Both Etisalat and du blocked VoIP services in the UAE in December 2017, though Etisalat introduced apps C'Me and BOTIM to users for prices starting at AED52.50 a month on mobile devices in January
Monopolistic mentalities by UAE telecom companies is getting in the way of Dubai’s road to being a smart city by 2021, according to prominent Emirati lawyer Dr Habib Al Mulla.
Responding to a tweet stating that the UAE is advanced in everything except the field of telecoms due to inflated prices and blocked internet calls, the founder and chairman of Baker McKenzie Habib Al Mulla said the blocking of free Voice over Internet Protocol (VoIP) services such as Skype is a hindrance to the country’s development.
بعد ان منعت اتصالات مكالمات الواتس اب وفيديوهات السكايب وكل المكالمات السمعية والمرئية منعت الآن جميع القنوات والمواقع المجانية. كيف سنتحول الى مدينة ذكية مع هذه العقلية الإحتكارية!— حبيب الملا (@DrHabibAlMulla) June 20, 2018
“After Etisalat blocked WhatsApp calls and Skype video [calls] and all audio and video calls, it has now also blocked all free channels and websites. How will we turn into a smart city with this monopolistic mentality!” said Al Mulla on his Twitter account in reply to a tweet by Khalifa Al Baloushi.
للأسف دولتنا متطورة في كل شيء إلا مجال الاتصالات:
- أسعار مبالغ بها.
- حظر للمكالمات عبر الانترنت.
يجب التخلص من احتكار @etisalat و @dutweets للخدمات الاتصالات وفتح المجال للشركات العالمية بدخول السوق. https://t.co/fquGTpx0oQ— Khalifa Al Baloushi خليفة البلوشي (@5leeefa) June 20, 2018
User Al Baloushi urged authorities to “dispose of monopolistic attitudes” by local telecom giants Etisalat and du in order to open the market to global companies.
VoIP services were blocked in the UAE in December 2017 by both Etisalat and du, who warned that the services, most of which are free of charge, did not meet the country’s licensing requirements.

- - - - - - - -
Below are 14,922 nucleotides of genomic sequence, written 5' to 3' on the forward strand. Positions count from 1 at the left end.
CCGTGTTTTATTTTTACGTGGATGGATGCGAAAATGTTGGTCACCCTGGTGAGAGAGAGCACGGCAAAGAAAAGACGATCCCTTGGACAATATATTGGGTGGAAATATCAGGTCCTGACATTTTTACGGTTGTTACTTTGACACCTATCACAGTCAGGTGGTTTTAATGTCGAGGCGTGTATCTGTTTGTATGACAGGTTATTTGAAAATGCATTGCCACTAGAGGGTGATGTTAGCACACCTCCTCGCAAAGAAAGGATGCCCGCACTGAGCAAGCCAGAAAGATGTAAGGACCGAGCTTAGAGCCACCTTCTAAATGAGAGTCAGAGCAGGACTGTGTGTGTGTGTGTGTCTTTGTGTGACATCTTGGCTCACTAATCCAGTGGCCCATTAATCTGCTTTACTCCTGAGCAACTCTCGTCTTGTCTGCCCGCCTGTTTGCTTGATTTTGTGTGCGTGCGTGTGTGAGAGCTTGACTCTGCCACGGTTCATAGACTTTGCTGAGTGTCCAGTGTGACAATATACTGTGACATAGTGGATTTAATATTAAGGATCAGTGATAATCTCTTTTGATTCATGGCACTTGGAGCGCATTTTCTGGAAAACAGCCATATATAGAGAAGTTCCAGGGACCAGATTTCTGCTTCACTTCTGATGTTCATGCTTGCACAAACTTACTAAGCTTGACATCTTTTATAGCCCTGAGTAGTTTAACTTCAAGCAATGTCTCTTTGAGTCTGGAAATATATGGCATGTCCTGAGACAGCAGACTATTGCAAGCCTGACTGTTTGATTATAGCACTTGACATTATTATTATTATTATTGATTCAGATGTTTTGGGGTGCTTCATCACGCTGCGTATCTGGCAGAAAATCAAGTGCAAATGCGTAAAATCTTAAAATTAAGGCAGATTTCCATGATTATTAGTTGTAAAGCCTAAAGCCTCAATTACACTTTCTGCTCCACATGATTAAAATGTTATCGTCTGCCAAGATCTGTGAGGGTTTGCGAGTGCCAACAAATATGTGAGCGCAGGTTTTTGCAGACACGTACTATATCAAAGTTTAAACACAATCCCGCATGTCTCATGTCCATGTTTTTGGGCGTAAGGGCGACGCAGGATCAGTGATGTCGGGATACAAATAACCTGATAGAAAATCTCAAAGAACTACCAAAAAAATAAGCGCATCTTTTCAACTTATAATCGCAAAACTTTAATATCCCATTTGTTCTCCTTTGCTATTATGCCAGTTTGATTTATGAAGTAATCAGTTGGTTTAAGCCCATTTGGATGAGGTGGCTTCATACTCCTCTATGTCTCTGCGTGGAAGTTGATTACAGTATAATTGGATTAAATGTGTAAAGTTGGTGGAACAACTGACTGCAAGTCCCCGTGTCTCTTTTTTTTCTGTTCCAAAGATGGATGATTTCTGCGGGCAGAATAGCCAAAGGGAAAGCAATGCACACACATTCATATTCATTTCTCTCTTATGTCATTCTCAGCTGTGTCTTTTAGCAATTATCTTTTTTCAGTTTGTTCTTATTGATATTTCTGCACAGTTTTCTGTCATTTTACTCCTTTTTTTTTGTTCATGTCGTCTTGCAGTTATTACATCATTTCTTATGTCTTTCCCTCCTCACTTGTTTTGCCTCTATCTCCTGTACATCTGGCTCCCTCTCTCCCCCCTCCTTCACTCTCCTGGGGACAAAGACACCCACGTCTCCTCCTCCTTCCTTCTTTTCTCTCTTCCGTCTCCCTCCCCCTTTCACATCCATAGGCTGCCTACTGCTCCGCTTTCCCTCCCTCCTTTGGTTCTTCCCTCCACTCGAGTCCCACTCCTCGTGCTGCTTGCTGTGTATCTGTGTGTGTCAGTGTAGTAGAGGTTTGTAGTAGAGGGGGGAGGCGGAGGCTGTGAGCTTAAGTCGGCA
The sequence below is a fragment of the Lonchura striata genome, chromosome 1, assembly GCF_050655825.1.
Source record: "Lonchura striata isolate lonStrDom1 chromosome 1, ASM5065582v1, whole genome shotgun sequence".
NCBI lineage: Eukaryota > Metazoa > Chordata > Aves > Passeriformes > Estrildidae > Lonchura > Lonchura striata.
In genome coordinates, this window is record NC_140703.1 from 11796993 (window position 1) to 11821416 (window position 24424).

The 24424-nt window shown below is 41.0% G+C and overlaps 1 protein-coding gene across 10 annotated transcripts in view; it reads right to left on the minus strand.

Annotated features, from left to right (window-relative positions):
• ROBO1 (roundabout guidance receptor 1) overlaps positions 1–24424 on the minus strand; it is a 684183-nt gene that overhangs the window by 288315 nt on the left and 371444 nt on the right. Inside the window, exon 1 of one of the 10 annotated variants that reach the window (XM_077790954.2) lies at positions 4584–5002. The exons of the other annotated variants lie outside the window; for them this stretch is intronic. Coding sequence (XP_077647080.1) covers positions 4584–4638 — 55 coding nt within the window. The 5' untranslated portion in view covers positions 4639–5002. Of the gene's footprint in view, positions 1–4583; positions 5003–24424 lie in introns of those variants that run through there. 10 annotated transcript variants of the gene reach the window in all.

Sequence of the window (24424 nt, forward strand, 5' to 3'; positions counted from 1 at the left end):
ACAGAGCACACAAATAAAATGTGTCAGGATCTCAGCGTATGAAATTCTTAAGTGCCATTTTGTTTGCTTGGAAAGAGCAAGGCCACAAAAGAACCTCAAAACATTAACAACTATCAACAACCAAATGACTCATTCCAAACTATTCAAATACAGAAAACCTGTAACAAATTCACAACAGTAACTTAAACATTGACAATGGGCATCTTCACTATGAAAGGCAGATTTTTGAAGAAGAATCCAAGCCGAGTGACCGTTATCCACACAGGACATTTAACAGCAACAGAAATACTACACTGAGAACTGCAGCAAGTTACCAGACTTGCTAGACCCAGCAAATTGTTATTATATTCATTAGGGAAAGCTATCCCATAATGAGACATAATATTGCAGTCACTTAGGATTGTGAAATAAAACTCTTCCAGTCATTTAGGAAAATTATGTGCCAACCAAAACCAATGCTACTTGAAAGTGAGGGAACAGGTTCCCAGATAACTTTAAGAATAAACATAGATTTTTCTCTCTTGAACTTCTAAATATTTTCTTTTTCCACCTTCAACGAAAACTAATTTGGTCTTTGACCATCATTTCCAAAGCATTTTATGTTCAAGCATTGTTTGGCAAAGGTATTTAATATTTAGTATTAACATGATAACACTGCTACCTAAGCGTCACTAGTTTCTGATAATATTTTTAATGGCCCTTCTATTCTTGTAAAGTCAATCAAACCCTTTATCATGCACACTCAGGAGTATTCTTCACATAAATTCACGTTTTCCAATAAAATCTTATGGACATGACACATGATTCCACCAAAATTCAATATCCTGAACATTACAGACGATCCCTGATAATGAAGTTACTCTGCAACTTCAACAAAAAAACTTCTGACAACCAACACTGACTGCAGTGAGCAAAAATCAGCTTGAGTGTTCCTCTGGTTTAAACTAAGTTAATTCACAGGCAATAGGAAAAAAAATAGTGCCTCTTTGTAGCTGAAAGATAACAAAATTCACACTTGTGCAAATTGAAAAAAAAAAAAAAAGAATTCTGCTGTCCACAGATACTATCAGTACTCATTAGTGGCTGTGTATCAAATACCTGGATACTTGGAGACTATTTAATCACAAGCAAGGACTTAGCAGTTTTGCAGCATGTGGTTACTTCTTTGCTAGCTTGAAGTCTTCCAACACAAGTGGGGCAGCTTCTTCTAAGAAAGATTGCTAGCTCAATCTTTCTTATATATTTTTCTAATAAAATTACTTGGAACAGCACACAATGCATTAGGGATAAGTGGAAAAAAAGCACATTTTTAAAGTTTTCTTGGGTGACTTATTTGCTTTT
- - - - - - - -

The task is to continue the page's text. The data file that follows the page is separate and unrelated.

In response to a December 30 Twitter post calling for Skype use to be permitted, Etisalat noted that “access to the Skype app is blocked since it is provided unlicensed Voice over Internet Protocol (VoIP) service, which falls under the classification of prohibited contents as per the United Arab Emirates’ regulatory framework.”
Similarly, du responded to a Twitter message asking the company to “reconsider” the ban noted that “any unauthorized applications or services that are providing VoIP calling services are not supported in UAE.”
The blocking of services caused social media uproar by UAE residents, leading Etisalat to launch a new calling plan just two weeks later, which allows customers to use two voice over internet protocol (VoIP) apps C’Me and BOTIM for both iOS and Android devices.
The plans are available to Etisalat’s prepaid, postpaid and e-Life home broadband customers for a fixed rate of AED52.50 a month on mobile devices and AED105 over a computer using the eLife account.
Etisalat said C’Me and BOTIM both meet the UAE’s regulatory framework requirements to operate in the country, and said new VoIP apps may be added if they meet the requirements, though no others have been yet introduced.
The Dubai Smart Vision 2021, guided by Sheikh Mohammed Al Maktoum, the Vice President and Prime Minister of the UAE and Ruler of Dubai, includes the launch of over 100 smart initiatives and more than 1,000 smart services by two dozen government departments and private sector partner in less than three years.
Etisalat and du have been contacted for comment.For all the latest tech news from the UAE and Gulf countries, follow us on Twitter and Linkedin, like us on Facebook and subscribe to our YouTube page, which is updated daily.